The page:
“You shall love the Lord your God with all your heart, with all your soul, and with all your mind” (Matt. 22:37); is this a different view of the three-part position: “heart,” “soul,” and “mind”?

“you shall love the Lord your God with all your heart, with all your soul, with all your mind, and with all your strength” (Mk. 12:30; Lu. 10:27); is this a different view which we could call the four-part position: “heart,” “soul,” “mind,” and “strength”?

“love Him with all the heart, with all the understanding, with all the soul, and with all the strength” (Mk. 12:33); is this a different view of the four-part position: “heart,” “understanding,” “soul,” and “strength”?

“will guard your hearts and minds” (Phil. 4:7); is this a different view of the two-part position: “heart” and “mind”?

Are all of the above views flawed because none of them includes all the various aspects of man that are mentioned in the texts? Should the correct view be one that combines the aspects from all of the above verses? Then consider a five–part view: “heart,” “soul,” “mind,” “understanding,” and “strength”; add to these five parts the “body” and the “spirit” and your have a seven-part view!

Which view is correct, and which version of the view is correct:

two-part:  body and soul; or heart and soul; or heart and mind;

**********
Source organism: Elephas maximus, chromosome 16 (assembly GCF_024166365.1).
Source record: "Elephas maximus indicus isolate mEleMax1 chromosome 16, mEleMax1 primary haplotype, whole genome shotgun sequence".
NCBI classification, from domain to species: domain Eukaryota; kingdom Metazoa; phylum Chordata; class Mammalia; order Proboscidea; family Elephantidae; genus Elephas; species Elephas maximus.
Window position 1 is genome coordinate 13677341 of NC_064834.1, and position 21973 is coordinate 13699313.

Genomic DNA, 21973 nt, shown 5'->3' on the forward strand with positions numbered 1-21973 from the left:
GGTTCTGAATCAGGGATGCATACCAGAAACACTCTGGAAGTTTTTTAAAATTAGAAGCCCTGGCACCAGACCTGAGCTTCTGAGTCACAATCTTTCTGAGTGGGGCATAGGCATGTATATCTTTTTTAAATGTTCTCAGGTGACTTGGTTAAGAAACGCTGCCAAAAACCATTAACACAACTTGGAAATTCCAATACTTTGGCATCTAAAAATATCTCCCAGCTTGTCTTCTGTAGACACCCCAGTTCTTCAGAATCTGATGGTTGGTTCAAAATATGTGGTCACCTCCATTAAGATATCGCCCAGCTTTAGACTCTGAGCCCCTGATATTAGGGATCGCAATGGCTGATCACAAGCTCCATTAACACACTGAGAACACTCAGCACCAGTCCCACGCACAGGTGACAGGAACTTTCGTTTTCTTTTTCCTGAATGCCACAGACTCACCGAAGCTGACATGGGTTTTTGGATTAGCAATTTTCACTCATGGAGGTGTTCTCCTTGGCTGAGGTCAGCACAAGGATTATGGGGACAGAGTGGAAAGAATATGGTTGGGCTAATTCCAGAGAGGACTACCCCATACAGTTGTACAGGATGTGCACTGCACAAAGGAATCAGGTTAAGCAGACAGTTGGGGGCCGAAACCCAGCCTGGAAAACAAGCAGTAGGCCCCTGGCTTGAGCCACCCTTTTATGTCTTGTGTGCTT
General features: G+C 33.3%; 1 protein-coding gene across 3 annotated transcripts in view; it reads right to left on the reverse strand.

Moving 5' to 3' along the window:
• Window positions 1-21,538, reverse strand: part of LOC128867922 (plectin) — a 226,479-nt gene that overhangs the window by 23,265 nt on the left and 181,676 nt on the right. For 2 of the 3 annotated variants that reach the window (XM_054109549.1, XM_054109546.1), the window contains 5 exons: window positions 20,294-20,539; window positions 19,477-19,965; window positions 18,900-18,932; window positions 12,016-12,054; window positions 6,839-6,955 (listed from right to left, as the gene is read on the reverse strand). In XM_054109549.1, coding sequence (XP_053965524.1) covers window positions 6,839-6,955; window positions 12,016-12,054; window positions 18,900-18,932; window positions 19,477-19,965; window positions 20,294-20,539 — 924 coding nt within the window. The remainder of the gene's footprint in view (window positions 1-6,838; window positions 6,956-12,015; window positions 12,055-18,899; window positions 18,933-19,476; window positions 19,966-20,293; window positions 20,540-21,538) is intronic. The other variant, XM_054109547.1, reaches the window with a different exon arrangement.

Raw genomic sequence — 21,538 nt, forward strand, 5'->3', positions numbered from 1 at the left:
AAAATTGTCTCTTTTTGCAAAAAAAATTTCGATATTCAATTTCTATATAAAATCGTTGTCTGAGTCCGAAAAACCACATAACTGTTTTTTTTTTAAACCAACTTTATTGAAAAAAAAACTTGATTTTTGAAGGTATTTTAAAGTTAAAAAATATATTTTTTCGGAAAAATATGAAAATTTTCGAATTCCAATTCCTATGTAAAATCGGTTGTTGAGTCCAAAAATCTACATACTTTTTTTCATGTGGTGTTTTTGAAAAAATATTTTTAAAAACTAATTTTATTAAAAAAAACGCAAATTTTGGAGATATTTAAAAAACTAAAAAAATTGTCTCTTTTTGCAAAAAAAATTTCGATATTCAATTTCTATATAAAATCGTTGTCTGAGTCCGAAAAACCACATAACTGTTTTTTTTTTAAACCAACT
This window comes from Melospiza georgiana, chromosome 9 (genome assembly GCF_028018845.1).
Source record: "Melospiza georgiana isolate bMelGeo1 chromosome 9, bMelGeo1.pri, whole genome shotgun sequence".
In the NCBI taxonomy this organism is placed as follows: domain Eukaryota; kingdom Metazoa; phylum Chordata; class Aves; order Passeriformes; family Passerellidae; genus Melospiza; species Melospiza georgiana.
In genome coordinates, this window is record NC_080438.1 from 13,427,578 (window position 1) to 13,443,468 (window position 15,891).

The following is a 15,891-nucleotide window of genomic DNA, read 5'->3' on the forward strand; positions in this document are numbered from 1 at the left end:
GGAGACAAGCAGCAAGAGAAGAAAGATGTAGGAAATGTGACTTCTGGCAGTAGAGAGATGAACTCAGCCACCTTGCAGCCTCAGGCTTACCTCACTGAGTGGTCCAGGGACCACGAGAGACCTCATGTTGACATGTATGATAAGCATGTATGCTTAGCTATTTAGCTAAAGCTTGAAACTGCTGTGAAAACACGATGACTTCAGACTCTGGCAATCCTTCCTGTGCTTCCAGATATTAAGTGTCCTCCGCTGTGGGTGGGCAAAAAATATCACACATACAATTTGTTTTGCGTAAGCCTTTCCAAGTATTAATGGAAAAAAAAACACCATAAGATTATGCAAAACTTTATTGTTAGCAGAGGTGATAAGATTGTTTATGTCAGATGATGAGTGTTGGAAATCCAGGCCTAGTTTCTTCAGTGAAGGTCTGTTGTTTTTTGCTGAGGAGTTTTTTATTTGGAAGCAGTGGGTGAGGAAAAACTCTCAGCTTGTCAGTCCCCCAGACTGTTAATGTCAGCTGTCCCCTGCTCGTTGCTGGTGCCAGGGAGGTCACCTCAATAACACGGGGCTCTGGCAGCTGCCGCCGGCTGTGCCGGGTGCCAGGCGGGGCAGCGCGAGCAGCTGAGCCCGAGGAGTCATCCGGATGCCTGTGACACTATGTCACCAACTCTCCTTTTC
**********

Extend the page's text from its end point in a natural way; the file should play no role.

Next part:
three-part:  body, soul, and spirit; or heart, soul, and strength; or heart, soul, and mind;
four-part:  heart, soul, mind, and strength; or heart, understanding, soul, and strength;
five-part:  heart, soul, mind, understanding, strength;
seven-part:  body, spirit, heart, soul, mind, understanding, strength?

It seems that the very question of which view is correct invalidates the basic concept that seeks to understand what constitutes man’s nature in terms of parts. Man is not to be considered from the perspective of the parts of his nature, but from the encompassing perspective that his nature is a unity—remove any part and you do not have man.

What is man?

Man is body;
man is body, soul;
man is body, soul, spirit;
man is body, soul, spirit, mind;
man is body, soul, spirit, mind, understanding;
man is body, soul, spirit, mind, understanding, heart;
man is body, soul, spirit, mind, understanding, heart, strength.

What is man? Man is all of the above, and whatever else the Scriptures ascribe to him.

Man is “an intricate unity.”

David proclaims:
“I will praise You,
for I am fearfully and wonderfully made;
marvelous are Your works,
and that my soul knows very well.”
Ps. 139:14


Speaking of the body and soul, Donald Guthrie stated: “The one cannot exist without the other. Indeed Paul never links the two ideas in a description of a person, since either covers both, i.e. the whole person” (New Testament Theology, 165).

“It is more correct to say that man is a body rather than has a body” (Complete Expository Dictionary).

“Recent scholarship has recognized that such terms as body, soul, and spiri are not different, separable faculties of man but different ways of viewing the whole man” (George Ladd, A Theology of the New Testament, 457).

“The heart holds so great a place in Israelite anthropology, it is so far the quintessence of the man, that we may be tempted to assimilate it to nephesh and say: man is a heart” (Edmond Jacob, Theology of the Old Testament, 166).

NOTE:  In the above verse from Psalm 139, do the words “I” and “soul” speak of different entities, or are the words different means by which David speaks of himself?